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The Complexity of Private and Public Documents and Their Role in Universalizing Personal Narratives

Dr. Carolyn Kraus,

University of Michigan-Dearborn, USA

In their early attempts at writing personal narrative, student writers frequently approach the genre as if the story is already there, complete, inside their heads. In fact, since personal writing is successful to the extent that the writer is able to connect the personal story to the wider story–to the universal human experience–personal narrative calls for as much exploration outside the self as searching within. This paper, delivered in English, explores the role of private and public documents in creating nonfiction narrative that’s personal but also concrete, exterior, and “universal.” It draws on the presenter’s research and experience as both a writer and a teacher of memoir and literary travel writing.  In the process of researching her own personal narratives, she accumulated a number of records: some personal, some public; some genuine, some fraudulent; some corroborative, some contradictory —but all of them illuminating. This experience showed her that records can speak through words and images, but they can also speak through silence, deception and duplicity. This forced her to think more intently about the nature of documentary evidence—how it can verify or contradict a story, but also how it can insist upon greater complexity, demand a new viewpoint, connect a personal experience to a larger narrative, or acknowledge a story’s various perspectives, meanings, and truths.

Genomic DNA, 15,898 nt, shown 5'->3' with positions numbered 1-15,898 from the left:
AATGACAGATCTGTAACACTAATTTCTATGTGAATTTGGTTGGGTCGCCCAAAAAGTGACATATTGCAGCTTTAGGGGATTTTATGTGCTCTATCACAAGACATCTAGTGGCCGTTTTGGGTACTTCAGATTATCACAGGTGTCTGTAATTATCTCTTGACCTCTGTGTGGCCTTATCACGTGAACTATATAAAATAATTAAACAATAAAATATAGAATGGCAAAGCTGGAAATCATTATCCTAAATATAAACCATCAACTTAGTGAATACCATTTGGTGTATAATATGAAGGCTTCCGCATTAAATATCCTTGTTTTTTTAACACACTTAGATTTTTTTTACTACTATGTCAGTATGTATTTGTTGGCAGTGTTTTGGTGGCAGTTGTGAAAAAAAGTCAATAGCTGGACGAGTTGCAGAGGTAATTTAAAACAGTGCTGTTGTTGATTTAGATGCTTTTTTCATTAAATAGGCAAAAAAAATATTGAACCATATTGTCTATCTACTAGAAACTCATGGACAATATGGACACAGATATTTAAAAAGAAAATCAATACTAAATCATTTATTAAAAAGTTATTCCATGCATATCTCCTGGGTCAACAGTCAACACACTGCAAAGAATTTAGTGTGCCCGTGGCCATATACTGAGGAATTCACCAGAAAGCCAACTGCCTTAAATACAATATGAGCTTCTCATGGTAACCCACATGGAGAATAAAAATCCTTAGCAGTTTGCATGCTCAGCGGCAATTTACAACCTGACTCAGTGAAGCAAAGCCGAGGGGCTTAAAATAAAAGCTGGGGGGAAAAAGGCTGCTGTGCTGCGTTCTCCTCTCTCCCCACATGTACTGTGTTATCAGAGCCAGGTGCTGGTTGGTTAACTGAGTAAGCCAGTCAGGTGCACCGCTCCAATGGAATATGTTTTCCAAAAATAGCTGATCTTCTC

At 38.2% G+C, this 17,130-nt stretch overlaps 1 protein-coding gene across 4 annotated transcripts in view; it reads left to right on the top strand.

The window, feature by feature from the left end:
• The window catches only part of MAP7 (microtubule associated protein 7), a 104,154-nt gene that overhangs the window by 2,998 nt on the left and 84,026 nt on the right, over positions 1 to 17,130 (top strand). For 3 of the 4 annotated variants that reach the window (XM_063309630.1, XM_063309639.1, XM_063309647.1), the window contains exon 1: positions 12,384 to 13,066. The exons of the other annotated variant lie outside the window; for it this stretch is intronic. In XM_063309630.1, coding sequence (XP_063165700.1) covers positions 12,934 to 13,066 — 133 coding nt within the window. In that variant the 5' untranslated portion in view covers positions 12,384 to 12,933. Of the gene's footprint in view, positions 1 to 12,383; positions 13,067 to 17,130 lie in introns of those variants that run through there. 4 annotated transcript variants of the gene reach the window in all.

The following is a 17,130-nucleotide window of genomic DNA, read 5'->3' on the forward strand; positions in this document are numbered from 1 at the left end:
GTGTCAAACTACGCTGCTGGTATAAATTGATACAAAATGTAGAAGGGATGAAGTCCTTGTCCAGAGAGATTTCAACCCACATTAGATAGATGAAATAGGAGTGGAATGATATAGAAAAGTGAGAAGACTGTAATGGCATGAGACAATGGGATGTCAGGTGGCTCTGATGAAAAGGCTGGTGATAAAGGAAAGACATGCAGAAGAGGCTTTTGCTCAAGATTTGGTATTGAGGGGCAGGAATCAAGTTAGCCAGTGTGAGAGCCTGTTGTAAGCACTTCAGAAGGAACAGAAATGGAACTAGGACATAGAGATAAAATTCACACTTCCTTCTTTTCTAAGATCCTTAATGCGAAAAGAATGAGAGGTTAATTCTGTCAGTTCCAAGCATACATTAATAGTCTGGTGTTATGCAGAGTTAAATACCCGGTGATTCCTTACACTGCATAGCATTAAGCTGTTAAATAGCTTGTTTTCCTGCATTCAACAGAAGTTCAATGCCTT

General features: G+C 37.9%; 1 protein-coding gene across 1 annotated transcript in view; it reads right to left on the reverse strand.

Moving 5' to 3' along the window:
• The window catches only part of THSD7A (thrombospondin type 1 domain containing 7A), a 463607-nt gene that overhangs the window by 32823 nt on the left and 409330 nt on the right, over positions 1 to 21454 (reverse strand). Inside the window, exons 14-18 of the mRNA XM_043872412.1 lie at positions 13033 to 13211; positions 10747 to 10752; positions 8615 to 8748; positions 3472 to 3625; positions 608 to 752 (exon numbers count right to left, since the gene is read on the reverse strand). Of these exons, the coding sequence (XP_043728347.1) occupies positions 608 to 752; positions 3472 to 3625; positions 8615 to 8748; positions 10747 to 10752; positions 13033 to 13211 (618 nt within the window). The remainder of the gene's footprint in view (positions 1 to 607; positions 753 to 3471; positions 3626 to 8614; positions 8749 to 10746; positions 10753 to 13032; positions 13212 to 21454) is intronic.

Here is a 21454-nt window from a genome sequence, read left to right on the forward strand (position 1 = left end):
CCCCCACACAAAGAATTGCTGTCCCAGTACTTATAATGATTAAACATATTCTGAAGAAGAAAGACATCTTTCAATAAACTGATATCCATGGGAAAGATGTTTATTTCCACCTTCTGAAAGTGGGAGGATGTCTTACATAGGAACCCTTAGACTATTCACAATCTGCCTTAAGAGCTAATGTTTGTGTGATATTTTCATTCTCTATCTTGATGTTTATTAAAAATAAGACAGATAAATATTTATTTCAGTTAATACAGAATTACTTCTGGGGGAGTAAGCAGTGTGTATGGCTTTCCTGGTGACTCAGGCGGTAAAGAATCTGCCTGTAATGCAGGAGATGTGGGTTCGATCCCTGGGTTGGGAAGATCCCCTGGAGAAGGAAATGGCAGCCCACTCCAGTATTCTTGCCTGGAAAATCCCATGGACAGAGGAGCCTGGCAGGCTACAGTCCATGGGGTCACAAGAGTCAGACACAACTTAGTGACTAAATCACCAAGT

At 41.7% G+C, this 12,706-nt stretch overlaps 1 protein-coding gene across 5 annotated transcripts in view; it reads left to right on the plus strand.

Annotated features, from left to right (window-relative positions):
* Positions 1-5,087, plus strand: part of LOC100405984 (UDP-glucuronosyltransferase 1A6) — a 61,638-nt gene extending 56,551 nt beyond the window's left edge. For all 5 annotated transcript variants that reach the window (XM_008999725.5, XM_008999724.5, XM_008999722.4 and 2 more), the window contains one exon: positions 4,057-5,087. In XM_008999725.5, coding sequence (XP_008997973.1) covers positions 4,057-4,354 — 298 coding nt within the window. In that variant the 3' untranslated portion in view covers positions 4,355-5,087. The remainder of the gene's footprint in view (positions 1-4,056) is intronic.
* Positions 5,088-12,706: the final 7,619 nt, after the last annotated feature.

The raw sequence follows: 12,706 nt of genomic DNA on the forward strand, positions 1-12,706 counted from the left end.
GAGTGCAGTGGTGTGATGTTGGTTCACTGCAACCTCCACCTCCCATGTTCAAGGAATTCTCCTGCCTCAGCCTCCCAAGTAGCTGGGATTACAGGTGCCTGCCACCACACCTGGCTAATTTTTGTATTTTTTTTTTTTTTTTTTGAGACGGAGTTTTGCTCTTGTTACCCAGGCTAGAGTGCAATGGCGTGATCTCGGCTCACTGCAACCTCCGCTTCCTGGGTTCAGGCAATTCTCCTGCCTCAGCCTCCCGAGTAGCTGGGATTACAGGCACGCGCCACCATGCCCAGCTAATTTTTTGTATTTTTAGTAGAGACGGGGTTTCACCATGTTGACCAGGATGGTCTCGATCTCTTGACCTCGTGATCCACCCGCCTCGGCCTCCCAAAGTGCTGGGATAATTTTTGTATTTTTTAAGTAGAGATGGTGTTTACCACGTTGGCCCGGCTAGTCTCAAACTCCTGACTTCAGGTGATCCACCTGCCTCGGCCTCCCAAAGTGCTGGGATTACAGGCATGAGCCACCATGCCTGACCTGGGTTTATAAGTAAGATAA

The above abstract is a part of the article which was accepted at The International Conference on Current Issues of Languages, Dialects and Linguistics (WWW.LLLD.IR), 2-3 February 2017, Iran-Ahwaz.